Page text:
I'll grant that a plurality of the NRA's funding seems to come from dues, but the majority of its money comes from those with a direct or indirect financial interest in the sale of weapons and ammunition, as inconvenient that is to the NRA's projected public image.

Comment: Re:What is BSD good for? (Score 1) 77

by epine (#47479327) Attached to: FreeBSD 9.3 Released

So I am honestly asking, what is BSD good for.

When exactly did "honestly" become a synonym for living under a rock? This question comes up on almost every thread where FreeBSD is mentioned, though granted this is barely more often than its major releases.

The first answer in every such thread for years now is always ZFS, but actually this just disguises how many people have been using it for years or decades and just plain like the way FreeBSD does things even if nine out of ten, or ninety nine out of a hundred, or nine hundred and ninety nine out of a thousand have different tastes.

I get intensely piqued over the implication that there's a nuisance hurdle that needs to be cleared just for existing. When "honestly" becomes a cover story for living under a rock (or an equivalent not-be-bothered-hood) this ultimately seems to resonate as the main implication.

It's especially irritating when FreeBSD predates all the Johnny-come-latelies. It would have needed to be clairvoyant to have correctly decided to not exist, so as not to strain the reputational resources of open source groupthink.

I used to use an axe, but I stopped using it when I had to cut down a tree ten-feet wide at the base. I am presently using a Husqvarna and I am perfectly happy with it but for some reason the axe retains a magical "hard core" allure. So I am honestly asking, what is an axe good for?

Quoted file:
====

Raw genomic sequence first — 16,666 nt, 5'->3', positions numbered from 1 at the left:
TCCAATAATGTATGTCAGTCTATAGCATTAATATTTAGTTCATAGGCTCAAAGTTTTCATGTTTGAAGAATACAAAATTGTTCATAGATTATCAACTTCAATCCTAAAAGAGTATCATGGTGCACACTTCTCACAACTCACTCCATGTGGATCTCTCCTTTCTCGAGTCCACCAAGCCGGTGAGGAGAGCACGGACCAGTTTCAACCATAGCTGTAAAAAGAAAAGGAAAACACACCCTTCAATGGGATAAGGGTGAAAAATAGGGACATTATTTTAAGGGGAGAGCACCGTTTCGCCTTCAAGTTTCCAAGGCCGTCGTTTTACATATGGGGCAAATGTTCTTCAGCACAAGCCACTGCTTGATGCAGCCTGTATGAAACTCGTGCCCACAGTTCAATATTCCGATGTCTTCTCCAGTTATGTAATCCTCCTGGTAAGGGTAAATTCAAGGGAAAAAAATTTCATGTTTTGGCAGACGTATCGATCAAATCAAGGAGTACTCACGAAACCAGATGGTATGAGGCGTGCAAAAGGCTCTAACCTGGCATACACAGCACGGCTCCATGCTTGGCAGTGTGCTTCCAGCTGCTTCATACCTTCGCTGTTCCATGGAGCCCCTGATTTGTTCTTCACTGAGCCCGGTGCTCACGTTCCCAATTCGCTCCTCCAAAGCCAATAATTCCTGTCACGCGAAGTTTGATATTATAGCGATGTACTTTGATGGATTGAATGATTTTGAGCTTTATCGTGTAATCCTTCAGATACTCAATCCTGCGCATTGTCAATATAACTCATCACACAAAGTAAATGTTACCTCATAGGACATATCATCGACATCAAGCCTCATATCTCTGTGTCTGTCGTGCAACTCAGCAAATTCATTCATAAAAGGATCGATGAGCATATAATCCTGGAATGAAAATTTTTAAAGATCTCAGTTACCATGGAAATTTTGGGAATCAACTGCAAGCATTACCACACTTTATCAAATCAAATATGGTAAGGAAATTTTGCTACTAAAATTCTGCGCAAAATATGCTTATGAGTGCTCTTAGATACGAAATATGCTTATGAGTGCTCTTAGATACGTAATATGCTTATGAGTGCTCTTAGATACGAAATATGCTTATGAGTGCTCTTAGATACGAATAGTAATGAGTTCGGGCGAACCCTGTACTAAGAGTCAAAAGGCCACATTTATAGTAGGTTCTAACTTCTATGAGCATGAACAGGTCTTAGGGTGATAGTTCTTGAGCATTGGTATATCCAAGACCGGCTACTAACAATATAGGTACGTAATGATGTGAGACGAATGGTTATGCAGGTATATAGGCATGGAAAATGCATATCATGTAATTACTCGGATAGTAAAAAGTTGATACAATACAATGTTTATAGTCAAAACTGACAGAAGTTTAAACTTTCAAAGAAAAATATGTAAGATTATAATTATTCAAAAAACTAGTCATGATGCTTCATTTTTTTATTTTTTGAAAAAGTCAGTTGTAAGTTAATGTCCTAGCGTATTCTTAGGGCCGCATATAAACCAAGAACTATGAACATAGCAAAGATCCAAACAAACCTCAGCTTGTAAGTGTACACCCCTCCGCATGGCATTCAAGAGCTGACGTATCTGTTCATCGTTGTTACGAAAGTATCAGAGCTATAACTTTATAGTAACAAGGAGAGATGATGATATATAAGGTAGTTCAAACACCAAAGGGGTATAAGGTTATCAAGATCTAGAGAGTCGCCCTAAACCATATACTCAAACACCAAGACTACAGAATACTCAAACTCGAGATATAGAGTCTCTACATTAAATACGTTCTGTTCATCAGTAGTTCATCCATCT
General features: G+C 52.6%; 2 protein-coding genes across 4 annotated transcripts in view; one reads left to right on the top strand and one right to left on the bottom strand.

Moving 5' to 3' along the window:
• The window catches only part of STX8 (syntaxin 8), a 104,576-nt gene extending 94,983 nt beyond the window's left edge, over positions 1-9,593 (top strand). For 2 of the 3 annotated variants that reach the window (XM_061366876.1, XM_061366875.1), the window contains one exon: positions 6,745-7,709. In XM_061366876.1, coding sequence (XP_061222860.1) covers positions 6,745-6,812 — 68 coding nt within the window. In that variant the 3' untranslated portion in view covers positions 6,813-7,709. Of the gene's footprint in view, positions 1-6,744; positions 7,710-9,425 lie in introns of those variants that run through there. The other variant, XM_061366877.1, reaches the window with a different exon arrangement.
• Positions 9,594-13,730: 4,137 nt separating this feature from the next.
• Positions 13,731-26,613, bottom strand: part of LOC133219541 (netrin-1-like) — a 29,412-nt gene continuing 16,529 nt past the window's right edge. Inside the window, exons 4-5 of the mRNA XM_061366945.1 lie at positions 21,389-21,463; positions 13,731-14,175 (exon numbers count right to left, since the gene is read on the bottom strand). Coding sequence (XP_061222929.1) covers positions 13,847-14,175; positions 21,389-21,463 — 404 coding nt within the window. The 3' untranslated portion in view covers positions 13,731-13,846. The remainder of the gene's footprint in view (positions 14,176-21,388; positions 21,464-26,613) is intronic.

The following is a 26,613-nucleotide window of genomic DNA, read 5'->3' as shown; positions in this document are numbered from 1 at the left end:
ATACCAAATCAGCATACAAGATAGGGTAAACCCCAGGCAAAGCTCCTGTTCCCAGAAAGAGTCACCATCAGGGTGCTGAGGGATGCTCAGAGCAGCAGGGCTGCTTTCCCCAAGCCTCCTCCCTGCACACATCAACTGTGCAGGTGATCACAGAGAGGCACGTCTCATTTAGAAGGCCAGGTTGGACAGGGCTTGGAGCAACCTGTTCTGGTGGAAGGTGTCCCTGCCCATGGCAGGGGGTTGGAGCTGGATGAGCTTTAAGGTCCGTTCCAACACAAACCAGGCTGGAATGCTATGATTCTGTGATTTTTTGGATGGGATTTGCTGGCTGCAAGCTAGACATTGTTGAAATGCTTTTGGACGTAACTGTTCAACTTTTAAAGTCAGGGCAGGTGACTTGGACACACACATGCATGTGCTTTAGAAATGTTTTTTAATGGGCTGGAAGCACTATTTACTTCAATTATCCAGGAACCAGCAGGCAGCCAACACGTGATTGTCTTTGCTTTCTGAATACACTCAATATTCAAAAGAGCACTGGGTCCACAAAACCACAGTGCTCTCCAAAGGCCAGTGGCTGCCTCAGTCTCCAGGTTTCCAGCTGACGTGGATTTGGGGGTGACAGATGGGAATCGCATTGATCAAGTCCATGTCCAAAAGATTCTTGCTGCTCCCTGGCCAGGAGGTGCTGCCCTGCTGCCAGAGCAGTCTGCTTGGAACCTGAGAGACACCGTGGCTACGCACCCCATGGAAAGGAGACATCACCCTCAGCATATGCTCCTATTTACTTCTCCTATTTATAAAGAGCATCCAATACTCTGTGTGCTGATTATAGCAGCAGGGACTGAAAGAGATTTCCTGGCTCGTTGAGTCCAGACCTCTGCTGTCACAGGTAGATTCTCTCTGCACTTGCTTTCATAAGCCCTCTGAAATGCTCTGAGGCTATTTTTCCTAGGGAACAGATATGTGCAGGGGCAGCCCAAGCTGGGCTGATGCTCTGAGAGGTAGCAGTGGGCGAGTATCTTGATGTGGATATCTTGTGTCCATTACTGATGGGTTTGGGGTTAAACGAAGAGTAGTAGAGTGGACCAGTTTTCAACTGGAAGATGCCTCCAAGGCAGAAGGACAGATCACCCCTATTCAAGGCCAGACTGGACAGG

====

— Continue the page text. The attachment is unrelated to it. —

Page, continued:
Comment: Re:No (Score 1) 261

by demachina (#47478059) Attached to: UN Report Finds NSA Mass Surveillance Likely Violated Human Rights

I should point out native americans are still largely unemployed, stuck in reservations on land white American's didn't want. One of their few rays of hope being the ubiquitous Indian Casino where they are exacting their revenge. Still they are second class citizens.

Blacks were still being massively discriminated against until the Civil Rights act which was around 180 years later. They are still second class citizens.

The poor, they are still second class citizens.

Women are the one group doing pretty well for themselves though they are still underrepresnted in government.

Look around the room at a State of the Union address. The room is still overwhelming full of affluent white men.

As for the founding fathers brilliant ideas on governence, it exploded in a bloody civil war in 80 years.

You need look no further than where the U.S. congress, courts and presidency are today. They are a smoldering ruin. They have never been the great institutions Americans are brainwashed in to thinking they are. Are they better than totalitarian dictatorships, sure. Are they models the rest of the world can aspire too, no, not really.

American governement is the best government money can buy.

Comment: Re:No (Score 3, Interesting) 261